#UK RACING: Ex-Man Utd boss Ferguson celebrates Aintree hat-trick

Alex Ferguson, co-owner of Protektorat, ridden by Harry Skelton, gestures on the first day of the Grand National Festival at Aintree Racecourse in Liverpool, north west England on April 8, 2021.
Alex Ferguson, co-owner of Protektorat, ridden by Harry Skelton, gestures on the first day of the Grand National Festival at Aintree Racecourse in Liverpool, north west England on April 8, 2021.

AINTREE, United Kingdom (AFP) – Former Manchester United manager Alex Ferguson celebrated a notable hat-trick on the opening day of the Aintree Grand National meeting on Thursday, with three of his horses triumphing in Grade One races.

The 79-year-old Scot said it was his “best day in racing” after Protektorat, Monmiral and the star of the show, Clan Des Obeaux, all triumphed at the racecourse near Liverpool.

Ferguson is no stranger to success in racing. Rock of Gibraltar won 10 of his 13 starts in 2001 and 2002, including both the English and Irish 2000 Guineas.

The former United boss had a fierce rivalry with Liverpool Football Club during his 27-year reign at Old Trafford, displacing them as the dominant force in English football.

“Always great to score a hat-trick in Liverpool, they won’t be very pleased,” said a masked Ferguson, who co-owns the winning horses.

“That’s the best day I’ve had in my time in racing, which is about 20 years or so.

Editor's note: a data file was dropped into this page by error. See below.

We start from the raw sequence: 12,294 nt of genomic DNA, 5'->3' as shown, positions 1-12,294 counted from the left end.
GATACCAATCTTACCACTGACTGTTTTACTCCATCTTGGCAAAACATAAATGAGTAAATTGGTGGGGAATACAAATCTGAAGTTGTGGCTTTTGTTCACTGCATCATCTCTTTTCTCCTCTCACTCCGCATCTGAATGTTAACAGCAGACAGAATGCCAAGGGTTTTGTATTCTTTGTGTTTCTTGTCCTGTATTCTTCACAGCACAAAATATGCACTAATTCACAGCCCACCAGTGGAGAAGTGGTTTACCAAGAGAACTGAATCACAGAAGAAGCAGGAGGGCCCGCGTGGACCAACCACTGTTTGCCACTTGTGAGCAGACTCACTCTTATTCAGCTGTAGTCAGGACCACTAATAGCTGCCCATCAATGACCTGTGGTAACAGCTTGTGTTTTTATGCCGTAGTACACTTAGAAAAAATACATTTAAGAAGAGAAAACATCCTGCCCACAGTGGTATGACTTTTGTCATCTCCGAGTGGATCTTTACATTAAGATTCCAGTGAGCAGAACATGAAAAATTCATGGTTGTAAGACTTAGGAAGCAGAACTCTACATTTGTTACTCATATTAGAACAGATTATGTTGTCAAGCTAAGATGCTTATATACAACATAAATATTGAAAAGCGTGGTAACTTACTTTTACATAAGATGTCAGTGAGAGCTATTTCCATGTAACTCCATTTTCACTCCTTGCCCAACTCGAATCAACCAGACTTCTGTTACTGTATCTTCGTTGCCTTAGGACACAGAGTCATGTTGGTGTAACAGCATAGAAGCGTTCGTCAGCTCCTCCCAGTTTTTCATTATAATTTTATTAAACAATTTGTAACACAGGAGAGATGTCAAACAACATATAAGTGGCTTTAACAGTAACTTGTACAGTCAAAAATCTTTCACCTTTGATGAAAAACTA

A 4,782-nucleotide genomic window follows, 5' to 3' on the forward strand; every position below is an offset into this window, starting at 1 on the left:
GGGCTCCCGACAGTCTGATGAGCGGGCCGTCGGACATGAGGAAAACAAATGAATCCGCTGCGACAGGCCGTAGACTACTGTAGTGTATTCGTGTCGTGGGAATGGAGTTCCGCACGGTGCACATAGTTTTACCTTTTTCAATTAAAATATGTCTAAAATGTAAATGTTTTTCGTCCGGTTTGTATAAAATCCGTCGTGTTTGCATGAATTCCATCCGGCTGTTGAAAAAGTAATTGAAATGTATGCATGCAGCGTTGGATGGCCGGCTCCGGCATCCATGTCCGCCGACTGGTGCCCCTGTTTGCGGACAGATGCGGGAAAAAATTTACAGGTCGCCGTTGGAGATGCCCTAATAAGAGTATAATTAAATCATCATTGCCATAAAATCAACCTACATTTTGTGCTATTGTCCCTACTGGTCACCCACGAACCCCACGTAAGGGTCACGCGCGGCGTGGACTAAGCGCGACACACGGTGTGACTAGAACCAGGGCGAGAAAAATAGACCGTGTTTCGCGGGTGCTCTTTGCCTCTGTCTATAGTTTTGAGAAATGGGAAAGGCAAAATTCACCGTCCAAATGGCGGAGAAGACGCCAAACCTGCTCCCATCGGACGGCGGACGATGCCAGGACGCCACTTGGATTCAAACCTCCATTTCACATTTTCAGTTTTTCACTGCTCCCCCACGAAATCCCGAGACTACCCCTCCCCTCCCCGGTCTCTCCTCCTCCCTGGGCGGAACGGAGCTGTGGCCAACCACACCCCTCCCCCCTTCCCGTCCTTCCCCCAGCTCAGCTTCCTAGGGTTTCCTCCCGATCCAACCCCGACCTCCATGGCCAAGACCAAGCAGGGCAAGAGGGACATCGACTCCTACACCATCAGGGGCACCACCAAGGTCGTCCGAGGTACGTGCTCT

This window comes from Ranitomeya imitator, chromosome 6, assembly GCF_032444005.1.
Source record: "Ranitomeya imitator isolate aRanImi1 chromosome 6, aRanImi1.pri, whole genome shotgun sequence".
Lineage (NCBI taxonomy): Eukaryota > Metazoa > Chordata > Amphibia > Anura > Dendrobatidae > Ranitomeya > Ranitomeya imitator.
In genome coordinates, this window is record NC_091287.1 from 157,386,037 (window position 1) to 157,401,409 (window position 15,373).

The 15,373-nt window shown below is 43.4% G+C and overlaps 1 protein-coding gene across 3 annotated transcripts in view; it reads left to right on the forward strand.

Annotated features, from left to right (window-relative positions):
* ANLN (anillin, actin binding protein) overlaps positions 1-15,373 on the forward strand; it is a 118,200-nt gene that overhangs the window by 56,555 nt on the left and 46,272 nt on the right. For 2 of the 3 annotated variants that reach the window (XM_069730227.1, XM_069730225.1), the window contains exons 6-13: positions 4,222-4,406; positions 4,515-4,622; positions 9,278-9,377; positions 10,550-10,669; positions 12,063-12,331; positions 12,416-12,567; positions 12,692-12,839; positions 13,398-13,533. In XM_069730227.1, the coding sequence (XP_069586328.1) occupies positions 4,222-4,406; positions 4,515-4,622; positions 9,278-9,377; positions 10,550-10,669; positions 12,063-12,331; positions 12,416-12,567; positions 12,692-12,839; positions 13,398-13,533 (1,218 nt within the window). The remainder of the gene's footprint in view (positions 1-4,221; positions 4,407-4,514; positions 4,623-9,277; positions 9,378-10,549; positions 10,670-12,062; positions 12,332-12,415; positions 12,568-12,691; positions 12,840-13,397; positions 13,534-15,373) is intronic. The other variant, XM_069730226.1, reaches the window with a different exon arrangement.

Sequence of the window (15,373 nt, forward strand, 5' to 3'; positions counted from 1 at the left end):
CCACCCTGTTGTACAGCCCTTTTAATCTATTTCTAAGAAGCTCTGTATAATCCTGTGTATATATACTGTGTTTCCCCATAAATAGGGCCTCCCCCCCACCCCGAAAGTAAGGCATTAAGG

“It is different to when I was managing my football teams — I was in control of what was going to happen on the pitch, but I’m not in control of that (on the racetrack) as the trainer (Paul Nicholls) does all of that and as an owner you hope it goes well.

“You do get the same excitement when you win big races like that as it does get you very excited.”

Clan Des Obeaux, after his victory in the Betway Bowl Chase, is the most successful jumps horse Ferguson has had an interest in.

Ferguson will be back on Saturday as he has an outsider in the Grand National, Give Me A Copper, who is bidding to succeed two-time winner Tiger Roll.

Tiger Roll’s attempt to add the Bowl to his Aintree heroics — he was withdrawn from the National over an “unfair weight burden” — fell flat and he trailed in a long way back.

“He is very tired but absolutely fine,” said his jockey Jack Kennedy. “He was really outclassed but the main thing is he is home safely.”

Kennedy had better fortune in the Aintree Hurdle, winning on Abacadabras. The win was rich compensation for the jockey after he fell in the Champion Hurdle at Cheltenham last month.

The Champion Hurdle-winning partnership of trainer Henry de Bromhead and jockey Rachael Blackmore fared less well as Jason The Militant came to grief.

However, he played a pivotal role in Kennedy’s success as, running loose, he kept Abacadabras’ mind focused.

“I got there a bit soon (to the front) but the loose horse helped me,” said Kennedy. “It gave my lad a bit of company so that was a big help.”

While Kennedy and Ferguson are used to big wins, trainer Joe O’Shea enjoyed a rare share of the spotlight as 66/1 outsider Cousin Pascal won the Rose Paterson Foxhunters’ Chase over the Grand National fences.

“My dream, ever since I sneaked in to watch Rag Trade win the 1976 National — I’d just left school. I said ‘I’m going to train a winner over these National fences’,” said O’Shea, who also backed the horse.

The race was named after the late chairwoman of Aintree, who took her own life last June.

Her widower, former government minister Owen Paterson, was present with their two sons and has set up a foundation to tackle suicide.

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